by Rev’d Craig Broman & Rev’d Dr Simon Hill
This article was originally published by City Bible Forum on 11 March 2020
Over this weekend’s shop, among the usual things, I sheepishly took a jumbo pack of toilet roll to the checkout – it was the only packet left in the shop. I asked about sanitizer to which the Woolies staff member looked incredulous…. “of course there is no sanitizer” they replied. How had I become caught up in this panic buy? Over the weekend we have watched the stock market plummet worldwide, and some people in NSW were asked to stay home from school or work. The Reserve Bank dropped official interest rates last week, now called the virus-rate-cut. Some companies are taking the drastic step of banning interstate staff travel for work. Will the Olympics go ahead in Tokyo? Will we need to put aside a cash fund not just cans of beans for the future? What else will be affected by this dreaded coronavirus (COVID-19)? This virus is bringing great unrest and pushing our fear buttons as a society. We are grappling with uncertain economics, human vulnerability, uncertainty for our travel plans, and our own limited control over our lives and destiny. How do we deal with our fears? It’s the question at the bedrock of this potential pandemic. It’s the subject ironically planned over six months ago for the City Bible Forum event, Fear of the Future, happening Wednesday 18 March. Think carefully about the opportunity to talk about something on everyone’s mind, if not everyone’s conversation.
How have Christians tackled pandemics before?
This kind of disruption is not new, plagues have devastated nations and continents many times before. How have Christian’s responded before? The historian Eric Mataxas writes about how between 250 and 270 AD a terrible plague was devastating the Roman Empire and at the height of the plague, 5,000 people died every day in Rome alone. Christians were dying from the plague just like everybody else, yet unlike many, they also cared for the victims of the plague, including their pagan neighbours. This approach is not new for Christians, who during the Antonine plague (165 to 180 AD) stayed in affected cities while pagan leaders and physicians left. This behaviour, at the height of community crisis and break down, present an alternative story to the world dominated by fear. The courageous actions of these Christians in the face of panic showed their neighbours that “Christianity is worth dying for.” The point is that in these desperate circumstances, when the plague is in its full blown state, Christians have a long term view of life and destiny which gives them courage and peace in times of panic. Freeing them to be compassionate even at the cost of personal safety.
How can the bible shape our behaviour?
At this moment in Australia, we are at the containment stage, and so as we cooperate with the relevant authorities out of love for our neighbour to stop the spread. It’s our fears and how they drive our behaviour that is critical to understand at this time. The Bible encourages Christians to not act out of fears alone as it will deplete our capacity for compassion. Decisions made out of fear or anxiety tend to be driven by selfishness, not love. They end up being bad decisions. Psalm 46:1-3 speaks to our fears when the world convulses around us:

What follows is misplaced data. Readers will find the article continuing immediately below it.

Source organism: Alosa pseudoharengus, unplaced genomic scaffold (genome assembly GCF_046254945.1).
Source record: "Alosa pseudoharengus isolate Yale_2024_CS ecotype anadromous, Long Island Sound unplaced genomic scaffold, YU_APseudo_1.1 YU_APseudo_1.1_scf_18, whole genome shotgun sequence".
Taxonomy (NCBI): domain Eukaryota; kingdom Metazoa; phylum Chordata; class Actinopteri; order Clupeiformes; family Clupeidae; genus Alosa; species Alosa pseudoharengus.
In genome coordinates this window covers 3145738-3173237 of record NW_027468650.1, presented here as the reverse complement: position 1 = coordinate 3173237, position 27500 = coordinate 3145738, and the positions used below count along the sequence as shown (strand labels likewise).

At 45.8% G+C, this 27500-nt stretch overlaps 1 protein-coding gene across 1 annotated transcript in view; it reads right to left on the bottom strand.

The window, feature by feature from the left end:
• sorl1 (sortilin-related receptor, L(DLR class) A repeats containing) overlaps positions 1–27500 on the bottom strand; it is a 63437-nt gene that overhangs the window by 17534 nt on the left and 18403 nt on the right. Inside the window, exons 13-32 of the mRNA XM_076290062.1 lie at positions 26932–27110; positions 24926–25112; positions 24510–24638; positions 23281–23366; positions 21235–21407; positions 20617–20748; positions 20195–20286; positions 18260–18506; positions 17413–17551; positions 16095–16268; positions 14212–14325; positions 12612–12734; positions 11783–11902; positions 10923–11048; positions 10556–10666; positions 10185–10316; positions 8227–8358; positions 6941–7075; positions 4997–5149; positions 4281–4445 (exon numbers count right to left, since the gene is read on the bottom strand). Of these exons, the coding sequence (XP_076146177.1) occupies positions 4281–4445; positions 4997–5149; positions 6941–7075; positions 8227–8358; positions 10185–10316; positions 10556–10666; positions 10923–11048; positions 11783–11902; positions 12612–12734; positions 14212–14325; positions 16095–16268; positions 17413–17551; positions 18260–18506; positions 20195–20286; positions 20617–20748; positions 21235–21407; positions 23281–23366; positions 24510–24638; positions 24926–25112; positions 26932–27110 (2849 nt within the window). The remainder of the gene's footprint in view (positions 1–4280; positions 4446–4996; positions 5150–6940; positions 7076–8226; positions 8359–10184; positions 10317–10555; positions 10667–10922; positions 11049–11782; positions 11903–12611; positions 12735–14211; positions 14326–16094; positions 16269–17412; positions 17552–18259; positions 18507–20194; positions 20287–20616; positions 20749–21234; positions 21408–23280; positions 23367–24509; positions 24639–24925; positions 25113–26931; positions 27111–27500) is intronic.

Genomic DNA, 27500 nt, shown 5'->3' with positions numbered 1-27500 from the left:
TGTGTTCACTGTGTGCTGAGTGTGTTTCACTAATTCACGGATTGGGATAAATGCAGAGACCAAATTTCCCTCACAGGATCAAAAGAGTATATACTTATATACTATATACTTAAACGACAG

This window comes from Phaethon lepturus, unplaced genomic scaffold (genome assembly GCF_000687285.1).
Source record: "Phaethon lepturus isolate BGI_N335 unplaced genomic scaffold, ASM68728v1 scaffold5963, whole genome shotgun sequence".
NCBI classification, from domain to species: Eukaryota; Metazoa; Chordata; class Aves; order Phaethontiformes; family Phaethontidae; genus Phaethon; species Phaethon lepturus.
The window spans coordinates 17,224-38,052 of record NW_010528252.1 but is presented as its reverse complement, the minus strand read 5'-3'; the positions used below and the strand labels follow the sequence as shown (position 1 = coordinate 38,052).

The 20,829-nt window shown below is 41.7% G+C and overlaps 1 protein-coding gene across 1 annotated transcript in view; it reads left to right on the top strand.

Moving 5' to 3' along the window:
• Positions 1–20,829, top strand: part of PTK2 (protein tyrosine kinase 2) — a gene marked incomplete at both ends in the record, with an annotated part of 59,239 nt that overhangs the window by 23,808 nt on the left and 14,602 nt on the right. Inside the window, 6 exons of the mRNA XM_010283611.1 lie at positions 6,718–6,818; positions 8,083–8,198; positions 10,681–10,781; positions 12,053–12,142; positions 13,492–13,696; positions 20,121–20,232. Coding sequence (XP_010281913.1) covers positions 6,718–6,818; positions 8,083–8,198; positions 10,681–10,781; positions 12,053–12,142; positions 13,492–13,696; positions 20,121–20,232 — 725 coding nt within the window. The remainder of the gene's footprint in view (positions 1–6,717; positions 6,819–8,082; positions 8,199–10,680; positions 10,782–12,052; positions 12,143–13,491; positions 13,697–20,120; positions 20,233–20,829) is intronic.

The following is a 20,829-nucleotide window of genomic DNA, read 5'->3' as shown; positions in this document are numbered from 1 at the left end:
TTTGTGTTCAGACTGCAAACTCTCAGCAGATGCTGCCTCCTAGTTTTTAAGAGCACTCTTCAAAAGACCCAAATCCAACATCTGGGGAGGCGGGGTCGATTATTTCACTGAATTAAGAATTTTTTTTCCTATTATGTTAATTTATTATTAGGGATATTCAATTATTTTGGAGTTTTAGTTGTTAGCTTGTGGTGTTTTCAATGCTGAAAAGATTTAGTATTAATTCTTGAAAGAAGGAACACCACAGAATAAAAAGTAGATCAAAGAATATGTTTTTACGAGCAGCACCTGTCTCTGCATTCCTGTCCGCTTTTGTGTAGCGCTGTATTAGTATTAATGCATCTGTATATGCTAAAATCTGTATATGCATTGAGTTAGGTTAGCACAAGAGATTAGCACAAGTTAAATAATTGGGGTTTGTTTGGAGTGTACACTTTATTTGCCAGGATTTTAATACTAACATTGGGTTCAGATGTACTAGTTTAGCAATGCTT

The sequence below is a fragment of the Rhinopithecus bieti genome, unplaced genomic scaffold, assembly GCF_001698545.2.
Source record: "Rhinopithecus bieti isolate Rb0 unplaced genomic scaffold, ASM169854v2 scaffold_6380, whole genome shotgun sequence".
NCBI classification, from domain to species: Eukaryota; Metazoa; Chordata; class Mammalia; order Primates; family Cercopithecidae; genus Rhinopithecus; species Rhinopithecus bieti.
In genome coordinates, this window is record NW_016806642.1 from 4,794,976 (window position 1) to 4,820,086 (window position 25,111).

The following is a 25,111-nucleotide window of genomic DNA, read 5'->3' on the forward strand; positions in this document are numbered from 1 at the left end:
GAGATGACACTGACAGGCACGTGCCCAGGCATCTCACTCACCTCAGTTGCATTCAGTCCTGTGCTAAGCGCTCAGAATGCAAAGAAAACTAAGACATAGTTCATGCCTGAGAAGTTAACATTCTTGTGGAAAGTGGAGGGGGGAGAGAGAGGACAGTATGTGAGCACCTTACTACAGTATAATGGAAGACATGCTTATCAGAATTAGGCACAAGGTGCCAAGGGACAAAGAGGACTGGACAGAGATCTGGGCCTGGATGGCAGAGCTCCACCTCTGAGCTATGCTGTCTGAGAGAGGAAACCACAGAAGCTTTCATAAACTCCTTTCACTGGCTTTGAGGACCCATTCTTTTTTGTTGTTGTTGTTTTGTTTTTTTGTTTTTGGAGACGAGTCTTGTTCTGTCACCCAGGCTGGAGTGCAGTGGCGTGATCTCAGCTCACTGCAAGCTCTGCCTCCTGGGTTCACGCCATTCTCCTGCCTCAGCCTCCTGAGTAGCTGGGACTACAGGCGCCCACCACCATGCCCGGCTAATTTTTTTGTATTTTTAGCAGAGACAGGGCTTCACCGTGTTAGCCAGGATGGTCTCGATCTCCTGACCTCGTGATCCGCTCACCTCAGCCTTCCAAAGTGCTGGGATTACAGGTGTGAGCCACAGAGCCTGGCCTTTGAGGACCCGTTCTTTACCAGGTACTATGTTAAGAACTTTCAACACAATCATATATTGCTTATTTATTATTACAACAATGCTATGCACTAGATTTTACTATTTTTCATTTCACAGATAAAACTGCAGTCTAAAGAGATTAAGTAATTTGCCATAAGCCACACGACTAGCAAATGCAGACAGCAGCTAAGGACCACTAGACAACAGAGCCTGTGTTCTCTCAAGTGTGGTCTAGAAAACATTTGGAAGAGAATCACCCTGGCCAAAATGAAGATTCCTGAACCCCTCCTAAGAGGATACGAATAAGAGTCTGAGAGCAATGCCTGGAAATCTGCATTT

1God is our refuge and strength,Psalm 46:1-3
an ever-present help in trouble.
2Therefore we will not fear, though the earth give way
and the mountains fall into the heart of the sea,
3Though its waters roar and foam
and the mountains quake with their surging.
Jesus is our great refuge and strength because in his crucifixion, he stood in our place, suffering all that we fear… betrayal, shame, insecurity and ultimately death. Jesus’ purpose at the cross: to redeem us and the world. Through Jesus’ resurrection he ushers in a new understanding of the future—one without sickness and death. The great drama in this is that where we are so often controlled by our fears (of missing out, of personal harm, of losing control etc), Jesus was controlled by perfect love: taking on insecurity, and the hopelessness of the cross, so that our fears can be replaced by a sure hope.
The cross is to frame our hopes and our fears. Practical actions for the days ahead
As we live a renewed life and destiny, how can we practically approach the virus and be helpful to those around us?
1. Respect and cooperate with community attempts to contain the virus.
2. Be other person centred about not spreading the virus, particularly to vulnerable groups.
3. Be honest and authentic about your own fears and prayerfully submit them to the death and resurrection of Jesus—finding your true hope in him alone.
4. Listen deeply and graciously to people’s fears about the future as a pandemic is likely to bring economic loss and place pressure on relationships.
5. Be ready to share the material (and spiritual) resources we have.
 Eric Metaxas, “Running Toward the Plague: Christians and Ebola”, in The Christian Post, October 16, 2014. Retrieved online March 11, 2020; https://www.christianpost.com/news/running-toward-the-plague-christians-and-ebola.html Rodney Stark, The Rise of Christianity, (HarperCollins: New York), 1997. Quotes attributed to Candida Moss, professor of New Testament and Early Christianity at Notre Dame (Indiana), in Metaxas’ article, “Running Toward the Plague: Christians and Ebola”.